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Dimitry K., Esq.
Dimitry K., Esq., Attorney
Category: Business Law
Satisfied Customers: 41220
Experience:  Run my own successful business/contract law practice.
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What is the main difference between a void contract and a voidable

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What is the main difference between a void contract and a voidable contract? Provide a specific, detailed example of a void and a voidable contract. 300 words max



A offers to sell B 1000 boxes of nails, but forgets to state the price. All other material terms are present, however. B accepts, but later wants to back out of the deal, arguing that the offer was indefinite. Is there a contract here? Why or why not? Assume that at the time of the deal the parties intended to make a contract. Assume also that there was an established market price for the nails in question here. 300 words max


Mallor, J. P., Barnes, A. J., Bowers, T., & Langvardt, A. W. (2007). Business law: The ethical, global, and e-commerce environment (13th ed.). Chicago: McGraw-Hill.
Submitted: 4 years ago.
Category: Business Law
Expert:  Angela--Mod replied 4 years ago.

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Customer: replied 4 years ago.
still waiting for a answer
Expert:  Angela--Mod replied 4 years ago.
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Expert:  lwpat replied 4 years ago.
Do you want someone to write the paper for you or do you just need the information?
Customer: replied 4 years ago.
Please help still waiting for reply need help to write it please
Expert:  Dimitry K., Esq. replied 4 years ago.
Thank you for your question.

A "void" contract is a contract that is impossible to be deemed valid under law. For example a contract to purchase 4 pounds of cocaine is void because the substance in question is illegal and against the law. Void contracts are frowned upon by the law and are not able to be lawfully enforced against either party. An another example of a "void" contract is if the subject matter is impossible to perform. For example if someone enters into a contract to purchase coffee from a nation that has an internal embargo on exporting coffee, while this contract is legal under local law, it is impossible to perform since the subject matter cannot be obtained. Such contracts are not really contracts under the law as never existed as such.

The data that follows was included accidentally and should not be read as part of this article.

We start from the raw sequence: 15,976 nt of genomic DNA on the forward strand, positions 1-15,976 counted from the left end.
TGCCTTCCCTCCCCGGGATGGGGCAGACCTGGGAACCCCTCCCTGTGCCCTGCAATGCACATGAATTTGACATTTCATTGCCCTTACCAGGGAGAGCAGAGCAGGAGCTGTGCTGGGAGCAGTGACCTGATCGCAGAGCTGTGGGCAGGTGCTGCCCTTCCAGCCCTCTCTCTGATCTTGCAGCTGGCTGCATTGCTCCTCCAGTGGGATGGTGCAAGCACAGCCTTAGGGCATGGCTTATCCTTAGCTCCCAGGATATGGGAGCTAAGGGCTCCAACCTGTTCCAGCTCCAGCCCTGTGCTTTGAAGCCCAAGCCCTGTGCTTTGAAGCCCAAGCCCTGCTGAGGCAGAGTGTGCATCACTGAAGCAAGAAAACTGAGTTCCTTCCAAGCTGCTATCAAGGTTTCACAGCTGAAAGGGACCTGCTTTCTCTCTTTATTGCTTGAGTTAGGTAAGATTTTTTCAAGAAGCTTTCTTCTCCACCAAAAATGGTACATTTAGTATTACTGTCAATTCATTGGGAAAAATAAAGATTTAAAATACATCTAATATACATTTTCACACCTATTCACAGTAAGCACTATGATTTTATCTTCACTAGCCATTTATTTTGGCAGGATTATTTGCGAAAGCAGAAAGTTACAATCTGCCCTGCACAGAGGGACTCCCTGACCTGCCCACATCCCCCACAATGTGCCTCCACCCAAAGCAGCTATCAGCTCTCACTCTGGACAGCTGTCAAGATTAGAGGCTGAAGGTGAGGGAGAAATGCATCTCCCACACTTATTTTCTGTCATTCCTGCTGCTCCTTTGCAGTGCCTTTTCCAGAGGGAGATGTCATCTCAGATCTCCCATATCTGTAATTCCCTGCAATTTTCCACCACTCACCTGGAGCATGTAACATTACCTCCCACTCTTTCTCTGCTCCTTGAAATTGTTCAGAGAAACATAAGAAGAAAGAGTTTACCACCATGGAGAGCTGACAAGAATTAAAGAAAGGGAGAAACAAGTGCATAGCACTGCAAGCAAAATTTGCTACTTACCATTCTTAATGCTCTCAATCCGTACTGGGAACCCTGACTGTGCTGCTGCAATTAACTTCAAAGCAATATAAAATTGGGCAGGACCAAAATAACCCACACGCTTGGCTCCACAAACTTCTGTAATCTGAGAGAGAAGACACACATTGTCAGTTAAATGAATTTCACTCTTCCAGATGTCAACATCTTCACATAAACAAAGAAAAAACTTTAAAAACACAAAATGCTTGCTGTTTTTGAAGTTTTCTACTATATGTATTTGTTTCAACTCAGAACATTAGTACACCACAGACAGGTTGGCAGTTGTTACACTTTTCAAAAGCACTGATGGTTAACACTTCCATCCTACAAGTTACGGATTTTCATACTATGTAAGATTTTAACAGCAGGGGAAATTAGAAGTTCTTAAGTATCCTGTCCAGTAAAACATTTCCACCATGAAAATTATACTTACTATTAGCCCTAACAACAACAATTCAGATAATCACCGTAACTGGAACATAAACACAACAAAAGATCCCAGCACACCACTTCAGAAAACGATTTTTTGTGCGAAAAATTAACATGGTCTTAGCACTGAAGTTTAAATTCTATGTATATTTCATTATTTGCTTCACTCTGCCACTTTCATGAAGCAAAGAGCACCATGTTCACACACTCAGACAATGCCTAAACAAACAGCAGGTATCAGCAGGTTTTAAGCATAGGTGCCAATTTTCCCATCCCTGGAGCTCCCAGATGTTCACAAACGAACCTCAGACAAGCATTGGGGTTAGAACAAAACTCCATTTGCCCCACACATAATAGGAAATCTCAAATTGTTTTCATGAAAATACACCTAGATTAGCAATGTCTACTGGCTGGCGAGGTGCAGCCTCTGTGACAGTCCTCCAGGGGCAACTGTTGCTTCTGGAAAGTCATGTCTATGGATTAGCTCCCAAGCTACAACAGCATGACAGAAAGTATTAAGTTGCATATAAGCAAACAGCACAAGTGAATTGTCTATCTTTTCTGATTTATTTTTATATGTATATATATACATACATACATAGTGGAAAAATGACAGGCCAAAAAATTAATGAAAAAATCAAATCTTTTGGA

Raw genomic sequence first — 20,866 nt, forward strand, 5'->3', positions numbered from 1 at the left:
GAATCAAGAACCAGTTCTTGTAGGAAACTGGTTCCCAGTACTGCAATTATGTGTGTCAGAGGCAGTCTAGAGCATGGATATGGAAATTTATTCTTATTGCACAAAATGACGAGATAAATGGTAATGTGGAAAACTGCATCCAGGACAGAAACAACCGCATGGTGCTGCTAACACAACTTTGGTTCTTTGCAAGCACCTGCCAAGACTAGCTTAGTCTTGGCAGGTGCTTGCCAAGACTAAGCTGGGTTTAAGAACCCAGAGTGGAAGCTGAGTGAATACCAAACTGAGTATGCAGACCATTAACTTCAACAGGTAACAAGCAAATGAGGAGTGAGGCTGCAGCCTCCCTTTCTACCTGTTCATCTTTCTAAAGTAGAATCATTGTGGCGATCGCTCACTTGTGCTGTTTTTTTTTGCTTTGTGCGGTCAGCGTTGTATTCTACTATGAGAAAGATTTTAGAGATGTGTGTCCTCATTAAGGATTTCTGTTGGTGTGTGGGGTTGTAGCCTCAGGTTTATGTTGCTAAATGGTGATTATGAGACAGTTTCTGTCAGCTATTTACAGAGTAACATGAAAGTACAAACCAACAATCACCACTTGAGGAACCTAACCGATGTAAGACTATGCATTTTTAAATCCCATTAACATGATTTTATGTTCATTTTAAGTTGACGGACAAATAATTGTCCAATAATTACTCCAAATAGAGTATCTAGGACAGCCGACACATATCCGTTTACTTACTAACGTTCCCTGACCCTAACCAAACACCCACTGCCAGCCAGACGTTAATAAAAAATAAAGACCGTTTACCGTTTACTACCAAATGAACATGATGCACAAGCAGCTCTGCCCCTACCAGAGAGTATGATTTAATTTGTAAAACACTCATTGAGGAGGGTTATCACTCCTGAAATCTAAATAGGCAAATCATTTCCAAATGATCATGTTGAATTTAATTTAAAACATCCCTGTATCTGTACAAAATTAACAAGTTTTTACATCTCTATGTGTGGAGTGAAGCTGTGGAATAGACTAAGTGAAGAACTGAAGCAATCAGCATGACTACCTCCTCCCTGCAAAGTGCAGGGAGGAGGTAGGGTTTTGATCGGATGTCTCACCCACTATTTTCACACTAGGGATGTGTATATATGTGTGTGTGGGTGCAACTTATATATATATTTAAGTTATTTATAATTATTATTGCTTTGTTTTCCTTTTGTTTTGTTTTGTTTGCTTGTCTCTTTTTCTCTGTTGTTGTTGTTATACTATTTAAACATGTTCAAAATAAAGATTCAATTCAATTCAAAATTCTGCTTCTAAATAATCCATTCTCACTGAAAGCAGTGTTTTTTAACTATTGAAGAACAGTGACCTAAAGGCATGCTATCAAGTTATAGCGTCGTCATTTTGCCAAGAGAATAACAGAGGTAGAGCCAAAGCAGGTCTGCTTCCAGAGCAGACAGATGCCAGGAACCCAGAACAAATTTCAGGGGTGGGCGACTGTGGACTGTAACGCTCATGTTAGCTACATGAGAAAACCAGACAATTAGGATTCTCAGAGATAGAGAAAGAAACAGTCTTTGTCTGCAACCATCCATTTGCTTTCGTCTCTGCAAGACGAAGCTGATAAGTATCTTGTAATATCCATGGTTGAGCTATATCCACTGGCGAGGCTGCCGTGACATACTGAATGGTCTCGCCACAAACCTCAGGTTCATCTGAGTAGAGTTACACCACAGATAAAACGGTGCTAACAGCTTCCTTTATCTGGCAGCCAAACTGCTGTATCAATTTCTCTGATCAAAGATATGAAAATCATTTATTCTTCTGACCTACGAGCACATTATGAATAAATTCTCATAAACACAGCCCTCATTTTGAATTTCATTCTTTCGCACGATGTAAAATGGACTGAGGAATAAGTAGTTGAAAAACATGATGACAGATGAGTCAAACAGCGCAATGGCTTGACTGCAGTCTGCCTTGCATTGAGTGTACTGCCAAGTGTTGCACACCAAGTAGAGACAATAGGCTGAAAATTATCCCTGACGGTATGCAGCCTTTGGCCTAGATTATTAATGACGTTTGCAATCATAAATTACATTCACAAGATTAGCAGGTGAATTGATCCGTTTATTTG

A "voidable" contract, on the other hand, is generally an imperfect contract where one party may have grounds to terminate or choose to accept the contract as-is. A good example may be a contract entered into with a minor, where the minor at his choosing may cancel the contract as he or she is protected from entering into many types of agreements. This is a "voidable" contract from the perspective of the minor who can choose to uphold or choose to cancel the contract. Voidable contracts by definition are still valid as agreements but they generally only bind one of the parties, not the other, and that gives the unbound party more flexibility in whether or not to perform the agreement.

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A offers to sell B 1000 boxes of nails, but forgets to state the price. All other material terms are present, however. B accepts, but later wants to back out of the deal, arguing that the offer was indefinite. Is there a contract here? Why or why not? Assume that at the time of the deal the parties intended to make a contract. Assume also that there was an established market price for the nails in question here. 300 words max

This is a valid contract. The reason this is a valid contract is while under traditional laws of contract all conditions must be expressly stated, under the more recent trend that started in the 20th century the courts are far more lenient toward missing terms, and if such terms can be reasonably extrapolated or found, the courts will enter them into the agreement. In this instance parties both intended to make a contract meaning the courts will work toward maintaining the terms rather than breaking them down. Furthermore, if there is a valid market price for this fungible product, the courts will have little problem in placing that market value within the agreement so as to make the contract valid. There is greater chance that the contract will be upheld if both are "vendors" or are commercial contractors, or have a history with one another than if they are individuals who aren't contractors.

Good luck.
Dimitry K., Esq., Attorney
Category: Business Law
Satisfied Customers: 41220
Experience: Run my own successful business/contract law practice.
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